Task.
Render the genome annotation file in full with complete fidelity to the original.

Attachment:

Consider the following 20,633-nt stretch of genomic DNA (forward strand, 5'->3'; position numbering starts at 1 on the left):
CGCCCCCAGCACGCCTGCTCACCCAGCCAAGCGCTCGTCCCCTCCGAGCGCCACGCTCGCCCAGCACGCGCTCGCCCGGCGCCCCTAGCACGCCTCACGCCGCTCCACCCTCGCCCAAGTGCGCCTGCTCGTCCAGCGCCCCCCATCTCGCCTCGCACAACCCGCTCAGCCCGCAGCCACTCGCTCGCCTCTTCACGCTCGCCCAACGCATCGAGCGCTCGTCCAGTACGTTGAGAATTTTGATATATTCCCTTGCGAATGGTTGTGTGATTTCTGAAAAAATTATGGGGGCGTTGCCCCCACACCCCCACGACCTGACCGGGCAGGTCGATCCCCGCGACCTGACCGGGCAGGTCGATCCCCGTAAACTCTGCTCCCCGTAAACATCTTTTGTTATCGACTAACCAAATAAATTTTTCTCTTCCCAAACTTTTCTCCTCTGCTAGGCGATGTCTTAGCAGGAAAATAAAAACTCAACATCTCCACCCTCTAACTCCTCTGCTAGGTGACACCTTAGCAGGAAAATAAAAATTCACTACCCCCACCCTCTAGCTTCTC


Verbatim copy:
Consider the following 20,633-nt stretch of genomic DNA (forward strand, 5'->3'; position numbering starts at 1 on the left):
CGCCCCCAGCACGCCTGCTCACCCAGCCAAGCGCTCGTCCCCTCCGAGCGCCACGCTCGCCCAGCACGCGCTCGCCCGGCGCCCCTAGCACGCCTCACGCCGCTCCACCCTCGCCCAAGTGCGCCTGCTCGTCCAGCGCCCCCCATCTCGCCTCGCACAACCCGCTCAGCCCGCAGCCACTCGCTCGCCTCTTCACGCTCGCCCAACGCATCGAGCGCTCGTCCAGTACGTTGAGAATTTTGATATATTCCCTTGCGAATGGTTGTGTGATTTCTGAAAAAATTATGGGGGCGTTGCCCCCACACCCCCACGACCTGACCGGGCAGGTCGATCCCCGCGACCTGACCGGGCAGGTCGATCCCCGTAAACTCTGCTCCCCGTAAACATCTTTTGTTATCGACTAACCAAATAAATTTTTCTCTTCCCAAACTTTTCTCCTCTGCTAGGCGATGTCTTAGCAGGAAAATAAAAACTCAACATCTCCACCCTCTAACTCCTCTGCTAGGTGACACCTTAGCAGGAAAATAAAAATTCACTACCCCCACCCTCTAGCTTCTC